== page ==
Health Spending Proposals, Health Law Repeal Divide LawmakersThe Wall Street Journal reports that proposals for cuts in health spending by President Barack Obama's deficit-reduction commission are drawing opposition from health companies, doctors and some consumer groups. "How to tackle health costs has become a sticking point for the 18-member committee, which last week concluded three days of meetings without a firm agreement among members. Under proposals from the bipartisan commission's two co-chairmen - Alan Simpson, a retired Wyoming Republican senator, and Erskine Bowles, a White House chief of staff to former President Bill Clinton - seniors in Medicare and military retirees would pay a greater portion of their health costs, doctors would get lower reimbursements and employers would face a cap on their tax exemption for providing workers with health insurance." It also opens the door for resurrecting the "public option."
"Responding to the draft proposals, advocates for seniors and other consumer groups said cutting Medicare and Medicaid would hurt the most vulnerable Americans. [S]ome corners of the health industry, not wanting to take any chances, say they are preparing to fend off the draft report's recommendations" (Adamy, 11/22).
USA Today: As the health spending proposals are splitting lawmakers and health groups, the nation as a whole remains divided as support for the tea parties grows. "Just about as many Americans want Tea Party-backed members of Congress to take the lead in setting policy during the next year as choose President Obama, a USA TODAY/Gallup Poll finds. In a survey taken Friday through Sunday, 28% say Obama should have the most influence on government policy next year while 27% say the Tea Party standard-bearers should. GOP congressional leaders are chosen by 23%, Democratic congressional leaders by 16%." Tea Party members were swept into office in part around the furor over the health law (Page, 11/22).
The Washington Post: "Liberal groups in Wisconsin are bracing for a fight over contraception coverage under Medicaid. Battle lines are being drawn over sex education in North Carolina. And conservatives in several states intend to try to limit the ability of private insurers to cover abortions." The renewed challenges are part of a new GOP effort to bring social issues to the fore with their new power in Congress. The move is shocking some who saw the election as more a referendum on the economy, not on social issues like abortion (Somashekhar, 11/21).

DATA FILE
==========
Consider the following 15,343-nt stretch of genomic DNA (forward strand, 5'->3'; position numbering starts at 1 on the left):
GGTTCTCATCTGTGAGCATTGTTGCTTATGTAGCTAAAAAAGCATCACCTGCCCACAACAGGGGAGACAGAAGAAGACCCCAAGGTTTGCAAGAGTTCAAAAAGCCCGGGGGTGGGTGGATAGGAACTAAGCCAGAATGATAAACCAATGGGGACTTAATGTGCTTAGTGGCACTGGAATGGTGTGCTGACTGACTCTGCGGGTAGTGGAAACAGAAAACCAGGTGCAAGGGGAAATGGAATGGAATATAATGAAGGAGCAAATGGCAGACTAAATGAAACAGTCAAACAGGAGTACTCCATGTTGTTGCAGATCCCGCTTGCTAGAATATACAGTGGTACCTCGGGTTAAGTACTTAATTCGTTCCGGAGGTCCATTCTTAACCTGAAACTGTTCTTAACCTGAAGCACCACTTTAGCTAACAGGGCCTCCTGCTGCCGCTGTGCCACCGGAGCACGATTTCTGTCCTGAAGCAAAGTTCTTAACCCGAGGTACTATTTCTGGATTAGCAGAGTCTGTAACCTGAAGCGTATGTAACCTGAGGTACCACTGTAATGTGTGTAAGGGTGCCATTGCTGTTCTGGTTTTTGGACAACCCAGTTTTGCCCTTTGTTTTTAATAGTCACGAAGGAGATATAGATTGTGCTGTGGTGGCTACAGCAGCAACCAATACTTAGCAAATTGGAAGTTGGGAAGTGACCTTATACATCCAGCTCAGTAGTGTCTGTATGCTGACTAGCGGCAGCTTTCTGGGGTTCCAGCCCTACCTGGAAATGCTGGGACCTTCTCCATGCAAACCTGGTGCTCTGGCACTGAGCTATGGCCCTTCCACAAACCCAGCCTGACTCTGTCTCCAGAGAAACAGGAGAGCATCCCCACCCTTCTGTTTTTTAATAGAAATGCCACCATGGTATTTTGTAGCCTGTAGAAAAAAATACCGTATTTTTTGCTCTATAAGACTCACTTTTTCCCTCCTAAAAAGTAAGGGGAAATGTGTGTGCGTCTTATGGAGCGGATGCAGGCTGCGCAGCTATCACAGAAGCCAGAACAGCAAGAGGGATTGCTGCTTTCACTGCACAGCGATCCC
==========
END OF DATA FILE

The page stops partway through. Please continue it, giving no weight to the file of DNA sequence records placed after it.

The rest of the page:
CQ HealthBeat: Democrats are using the release of rules dictating how much insurers must spend on medical care to tout the law as a repeal try by Republicans looms. "Democrats in Congress included language in the law on a national medical loss ratio (MLR) as a way to curb health insurance premium prices without directly capping them, which politically would have been more difficult. Under the MLR standard, beginning in 2011 insurers will face new mandates on how they spend premium money and must issue rebates if they do not comply. The MLR standard is complex to explain and not easily captured in a sound bite. And it's part of a law not universally popular. Yet the announcement of the regulation offered battered Democrats a chance to highlight health care, hold out the possibility of rebate money going directly to consumers and again criticize GOP plans for the law's repeal. Beginning in 2012, $1.4 billion worth of rebates may go to policyholders, HHS said" (Norman, 11/22).